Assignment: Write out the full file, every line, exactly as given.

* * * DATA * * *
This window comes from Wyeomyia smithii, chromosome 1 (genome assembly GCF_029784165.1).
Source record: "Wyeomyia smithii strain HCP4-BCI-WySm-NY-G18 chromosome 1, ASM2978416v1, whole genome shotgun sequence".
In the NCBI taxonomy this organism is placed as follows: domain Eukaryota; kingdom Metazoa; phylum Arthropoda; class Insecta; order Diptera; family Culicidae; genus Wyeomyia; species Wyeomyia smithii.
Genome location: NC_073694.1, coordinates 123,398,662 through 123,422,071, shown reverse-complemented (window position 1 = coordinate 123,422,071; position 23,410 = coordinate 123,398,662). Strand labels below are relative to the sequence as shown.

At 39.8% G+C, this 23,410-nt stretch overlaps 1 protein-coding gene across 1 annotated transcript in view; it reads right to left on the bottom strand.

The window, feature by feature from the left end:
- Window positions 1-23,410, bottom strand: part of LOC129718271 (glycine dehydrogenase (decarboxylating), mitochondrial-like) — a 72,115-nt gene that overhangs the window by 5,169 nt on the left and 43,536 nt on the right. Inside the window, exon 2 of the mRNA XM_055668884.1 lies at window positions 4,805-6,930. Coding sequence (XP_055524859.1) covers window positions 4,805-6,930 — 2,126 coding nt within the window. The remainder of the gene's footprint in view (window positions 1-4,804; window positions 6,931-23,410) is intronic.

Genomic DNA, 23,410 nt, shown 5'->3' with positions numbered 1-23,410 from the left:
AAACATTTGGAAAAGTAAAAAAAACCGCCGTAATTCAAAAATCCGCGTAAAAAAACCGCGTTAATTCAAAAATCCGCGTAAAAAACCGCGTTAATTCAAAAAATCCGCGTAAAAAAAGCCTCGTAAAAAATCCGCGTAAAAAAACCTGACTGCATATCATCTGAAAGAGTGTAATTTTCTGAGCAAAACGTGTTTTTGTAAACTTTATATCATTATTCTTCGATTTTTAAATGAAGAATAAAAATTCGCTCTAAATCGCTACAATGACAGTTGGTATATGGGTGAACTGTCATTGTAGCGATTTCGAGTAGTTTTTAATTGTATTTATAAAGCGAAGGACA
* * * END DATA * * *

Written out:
This window comes from Wyeomyia smithii, chromosome 1 (genome assembly GCF_029784165.1).
Source record: "Wyeomyia smithii strain HCP4-BCI-WySm-NY-G18 chromosome 1, ASM2978416v1, whole genome shotgun sequence".
In the NCBI taxonomy this organism is placed as follows: domain Eukaryota; kingdom Metazoa; phylum Arthropoda; class Insecta; order Diptera; family Culicidae; genus Wyeomyia; species Wyeomyia smithii.
Genome location: NC_073694.1, coordinates 123,398,662 through 123,422,071, shown reverse-complemented (window position 1 = coordinate 123,422,071; position 23,410 = coordinate 123,398,662). Strand labels below are relative to the sequence as shown.

At 39.8% G+C, this 23,410-nt stretch overlaps 1 protein-coding gene across 1 annotated transcript in view; it reads right to left on the bottom strand.

The window, feature by feature from the left end:
- Window positions 1-23,410, bottom strand: part of LOC129718271 (glycine dehydrogenase (decarboxylating), mitochondrial-like) — a 72,115-nt gene that overhangs the window by 5,169 nt on the left and 43,536 nt on the right. Inside the window, exon 2 of the mRNA XM_055668884.1 lies at window positions 4,805-6,930. Coding sequence (XP_055524859.1) covers window positions 4,805-6,930 — 2,126 coding nt within the window. The remainder of the gene's footprint in view (window positions 1-4,804; window positions 6,931-23,410) is intronic.

Genomic DNA, 23,410 nt, shown 5'->3' with positions numbered 1-23,410 from the left:
AAACATTTGGAAAAGTAAAAAAAACCGCCGTAATTCAAAAATCCGCGTAAAAAAACCGCGTTAATTCAAAAATCCGCGTAAAAAACCGCGTTAATTCAAAAAATCCGCGTAAAAAAAGCCTCGTAAAAAATCCGCGTAAAAAAACCTGACTGCATATCATCTGAAAGAGTGTAATTTTCTGAGCAAAACGTGTTTTTGTAAACTTTATATCATTATTCTTCGATTTTTAAATGAAGAATAAAAATTCGCTCTAAATCGCTACAATGACAGTTGGTATATGGGTGAACTGTCATTGTAGCGATTTCGAGTAGTTTTTAATTGTATTTATAAAGCGAAGGACA